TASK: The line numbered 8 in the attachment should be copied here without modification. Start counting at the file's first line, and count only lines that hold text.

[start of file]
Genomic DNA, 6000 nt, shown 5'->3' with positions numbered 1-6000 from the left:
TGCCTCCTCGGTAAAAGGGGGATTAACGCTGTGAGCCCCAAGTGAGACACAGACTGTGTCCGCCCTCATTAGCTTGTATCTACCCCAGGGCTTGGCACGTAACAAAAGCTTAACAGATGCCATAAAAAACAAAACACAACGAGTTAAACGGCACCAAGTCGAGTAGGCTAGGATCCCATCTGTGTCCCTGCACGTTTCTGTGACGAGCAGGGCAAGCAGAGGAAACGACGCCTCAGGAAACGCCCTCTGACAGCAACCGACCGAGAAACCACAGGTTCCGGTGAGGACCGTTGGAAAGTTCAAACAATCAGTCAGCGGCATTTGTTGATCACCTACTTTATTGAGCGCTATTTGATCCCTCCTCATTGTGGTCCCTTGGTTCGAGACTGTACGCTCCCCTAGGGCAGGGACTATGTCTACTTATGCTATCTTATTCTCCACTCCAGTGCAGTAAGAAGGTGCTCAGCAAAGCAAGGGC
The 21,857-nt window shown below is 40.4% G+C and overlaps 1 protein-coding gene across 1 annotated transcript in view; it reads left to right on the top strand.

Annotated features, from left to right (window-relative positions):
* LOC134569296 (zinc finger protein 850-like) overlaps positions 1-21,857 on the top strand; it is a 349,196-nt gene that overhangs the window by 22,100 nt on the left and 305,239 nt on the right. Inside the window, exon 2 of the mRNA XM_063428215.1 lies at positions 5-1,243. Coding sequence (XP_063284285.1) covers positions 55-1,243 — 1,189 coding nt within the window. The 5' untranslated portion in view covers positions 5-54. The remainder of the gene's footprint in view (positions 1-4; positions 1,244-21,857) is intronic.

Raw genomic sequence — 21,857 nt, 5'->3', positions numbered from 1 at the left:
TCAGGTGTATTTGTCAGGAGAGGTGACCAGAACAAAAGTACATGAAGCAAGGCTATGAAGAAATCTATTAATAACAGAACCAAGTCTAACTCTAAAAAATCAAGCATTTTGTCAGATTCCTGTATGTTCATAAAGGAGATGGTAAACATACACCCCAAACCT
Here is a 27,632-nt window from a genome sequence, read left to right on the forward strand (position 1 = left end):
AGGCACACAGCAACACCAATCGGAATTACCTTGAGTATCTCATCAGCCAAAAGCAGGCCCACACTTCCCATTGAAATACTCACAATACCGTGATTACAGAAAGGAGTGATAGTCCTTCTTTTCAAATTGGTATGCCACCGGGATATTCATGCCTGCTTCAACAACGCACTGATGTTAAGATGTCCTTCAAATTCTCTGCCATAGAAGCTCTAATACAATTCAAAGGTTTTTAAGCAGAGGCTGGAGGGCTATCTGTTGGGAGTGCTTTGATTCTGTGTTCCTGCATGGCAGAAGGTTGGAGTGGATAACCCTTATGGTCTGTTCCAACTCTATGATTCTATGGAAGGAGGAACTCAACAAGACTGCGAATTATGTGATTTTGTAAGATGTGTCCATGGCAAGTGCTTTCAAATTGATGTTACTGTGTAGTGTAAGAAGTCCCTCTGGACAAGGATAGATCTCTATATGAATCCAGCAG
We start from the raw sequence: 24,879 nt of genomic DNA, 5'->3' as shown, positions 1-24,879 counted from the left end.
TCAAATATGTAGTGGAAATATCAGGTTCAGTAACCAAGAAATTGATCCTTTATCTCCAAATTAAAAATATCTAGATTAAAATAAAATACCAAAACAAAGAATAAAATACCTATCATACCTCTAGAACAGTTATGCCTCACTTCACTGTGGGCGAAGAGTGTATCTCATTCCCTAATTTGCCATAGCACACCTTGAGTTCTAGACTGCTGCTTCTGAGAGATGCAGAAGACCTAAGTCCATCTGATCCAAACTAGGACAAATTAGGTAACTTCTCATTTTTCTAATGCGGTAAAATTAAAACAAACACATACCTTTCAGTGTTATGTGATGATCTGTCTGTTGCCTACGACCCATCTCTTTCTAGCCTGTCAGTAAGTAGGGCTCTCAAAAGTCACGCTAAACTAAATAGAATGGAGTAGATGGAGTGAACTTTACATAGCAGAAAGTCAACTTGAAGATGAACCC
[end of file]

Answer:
Here is a 27,632-nt window from a genome sequence, read left to right on the forward strand (position 1 = left end):